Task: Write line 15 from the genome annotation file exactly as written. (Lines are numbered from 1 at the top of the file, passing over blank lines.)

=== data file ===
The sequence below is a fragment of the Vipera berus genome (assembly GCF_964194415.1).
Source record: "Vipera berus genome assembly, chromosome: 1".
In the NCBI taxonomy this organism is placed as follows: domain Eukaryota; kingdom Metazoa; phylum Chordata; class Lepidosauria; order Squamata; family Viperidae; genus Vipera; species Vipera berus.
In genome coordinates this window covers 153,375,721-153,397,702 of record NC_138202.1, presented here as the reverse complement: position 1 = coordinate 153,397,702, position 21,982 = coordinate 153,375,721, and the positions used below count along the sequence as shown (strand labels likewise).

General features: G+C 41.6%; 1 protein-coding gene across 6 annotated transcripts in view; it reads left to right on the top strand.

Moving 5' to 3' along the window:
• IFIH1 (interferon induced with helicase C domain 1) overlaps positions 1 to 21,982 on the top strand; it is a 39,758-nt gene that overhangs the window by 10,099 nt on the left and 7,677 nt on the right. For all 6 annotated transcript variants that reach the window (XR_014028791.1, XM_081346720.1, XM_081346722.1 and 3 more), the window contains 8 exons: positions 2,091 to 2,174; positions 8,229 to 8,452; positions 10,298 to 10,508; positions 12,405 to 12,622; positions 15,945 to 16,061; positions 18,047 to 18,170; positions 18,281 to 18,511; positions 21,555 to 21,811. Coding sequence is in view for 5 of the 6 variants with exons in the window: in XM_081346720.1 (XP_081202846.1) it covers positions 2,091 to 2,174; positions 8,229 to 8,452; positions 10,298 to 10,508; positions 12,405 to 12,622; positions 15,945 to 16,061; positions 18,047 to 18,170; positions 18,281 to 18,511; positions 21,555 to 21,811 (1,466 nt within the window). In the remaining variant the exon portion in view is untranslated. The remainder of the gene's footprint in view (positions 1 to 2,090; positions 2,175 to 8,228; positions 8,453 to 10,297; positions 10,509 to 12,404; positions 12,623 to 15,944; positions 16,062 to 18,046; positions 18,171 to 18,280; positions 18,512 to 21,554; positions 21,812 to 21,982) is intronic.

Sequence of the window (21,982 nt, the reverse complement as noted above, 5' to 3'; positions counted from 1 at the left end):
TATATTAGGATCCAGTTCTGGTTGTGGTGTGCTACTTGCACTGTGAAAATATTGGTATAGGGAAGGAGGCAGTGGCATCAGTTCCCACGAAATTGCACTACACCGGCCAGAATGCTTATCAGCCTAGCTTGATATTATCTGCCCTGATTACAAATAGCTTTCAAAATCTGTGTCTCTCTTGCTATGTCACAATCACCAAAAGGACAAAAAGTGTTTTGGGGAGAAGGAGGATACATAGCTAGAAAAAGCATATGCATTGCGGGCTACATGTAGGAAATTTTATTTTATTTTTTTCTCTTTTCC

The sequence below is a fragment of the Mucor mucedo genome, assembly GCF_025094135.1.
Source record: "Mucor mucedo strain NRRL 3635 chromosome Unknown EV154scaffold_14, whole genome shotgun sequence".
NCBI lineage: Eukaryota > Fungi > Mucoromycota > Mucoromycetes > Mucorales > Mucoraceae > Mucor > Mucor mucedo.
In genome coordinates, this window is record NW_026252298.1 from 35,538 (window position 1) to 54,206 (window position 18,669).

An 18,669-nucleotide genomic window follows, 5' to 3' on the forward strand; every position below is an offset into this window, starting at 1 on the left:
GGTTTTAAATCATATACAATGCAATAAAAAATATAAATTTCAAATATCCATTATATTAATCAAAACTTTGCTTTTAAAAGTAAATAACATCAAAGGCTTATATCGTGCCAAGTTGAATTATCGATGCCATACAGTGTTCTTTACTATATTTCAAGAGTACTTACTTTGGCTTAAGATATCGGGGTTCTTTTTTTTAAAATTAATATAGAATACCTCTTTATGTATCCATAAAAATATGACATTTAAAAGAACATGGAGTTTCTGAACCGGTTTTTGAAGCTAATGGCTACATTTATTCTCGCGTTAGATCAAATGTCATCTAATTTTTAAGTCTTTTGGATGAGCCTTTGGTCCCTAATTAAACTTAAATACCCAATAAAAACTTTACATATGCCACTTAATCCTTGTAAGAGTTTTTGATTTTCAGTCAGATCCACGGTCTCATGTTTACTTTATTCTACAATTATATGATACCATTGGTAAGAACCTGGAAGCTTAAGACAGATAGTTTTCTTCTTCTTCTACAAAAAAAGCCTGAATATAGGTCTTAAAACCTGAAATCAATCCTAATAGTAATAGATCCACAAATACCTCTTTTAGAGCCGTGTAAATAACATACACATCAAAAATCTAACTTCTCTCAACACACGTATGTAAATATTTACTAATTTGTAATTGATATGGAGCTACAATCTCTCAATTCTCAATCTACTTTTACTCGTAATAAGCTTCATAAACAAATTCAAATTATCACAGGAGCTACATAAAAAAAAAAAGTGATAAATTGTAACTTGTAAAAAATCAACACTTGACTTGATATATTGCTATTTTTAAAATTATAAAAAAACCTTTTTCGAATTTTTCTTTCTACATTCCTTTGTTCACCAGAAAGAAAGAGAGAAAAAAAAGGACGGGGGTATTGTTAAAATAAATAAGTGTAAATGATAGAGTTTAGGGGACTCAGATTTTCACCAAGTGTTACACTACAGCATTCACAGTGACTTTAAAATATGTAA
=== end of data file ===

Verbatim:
GGTTTTAAATCATATACAATGCAATAAAAAATATAAATTTCAAATATCCATTATATTAATCAAAACTTTGCTTTTAAAAGTAAATAACATCAAAGGCTTATATCGTGCCAAGTTGAATTATCGATGCCATACAGTGTTCTTTACTATATTTCAAGAGTACTTACTTTGGCTTAAGATATCGGGGTTCTTTTTTTTAAAATTAATATAGAATACCTCTTTATGTATCCATAAAAATATGACATTTAAAAGAACATGGAGTTTCTGAACCGGTTTTTGAAGCTAATGGCTACATTTATTCTCGCGTTAGATCAAATGTCATCTAATTTTTAAGTCTTTTGGATGAGCCTTTGGTCCCTAATTAAACTTAAATACCCAATAAAAACTTTACATATGCCACTTAATCCTTGTAAGAGTTTTTGATTTTCAGTCAGATCCACGGTCTCATGTTTACTTTATTCTACAATTATATGATACCATTGGTAAGAACCTGGAAGCTTAAGACAGATAGTTTTCTTCTTCTTCTACAAAAAAAGCCTGAATATAGGTCTTAAAACCTGAAATCAATCCTAATAGTAATAGATCCACAAATACCTCTTTTAGAGCCGTGTAAATAACATACACATCAAAAATCTAACTTCTCTCAACACACGTATGTAAATATTTACTAATTTGTAATTGATATGGAGCTACAATCTCTCAATTCTCAATCTACTTTTACTCGTAATAAGCTTCATAAACAAATTCAAATTATCACAGGAGCTACATAAAAAAAAAAAGTGATAAATTGTAACTTGTAAAAAATCAACACTTGACTTGATATATTGCTATTTTTAAAATTATAAAAAAACCTTTTTCGAATTTTTCTTTCTACATTCCTTTGTTCACCAGAAAGAAAGAGAGAAAAAAAAGGACGGGGGTATTGTTAAAATAAATAAGTGTAAATGATAGAGTTTAGGGGACTCAGATTTTCACCAAGTGTTACACTACAGCATTCACAGTGACTTTAAAATATGTAA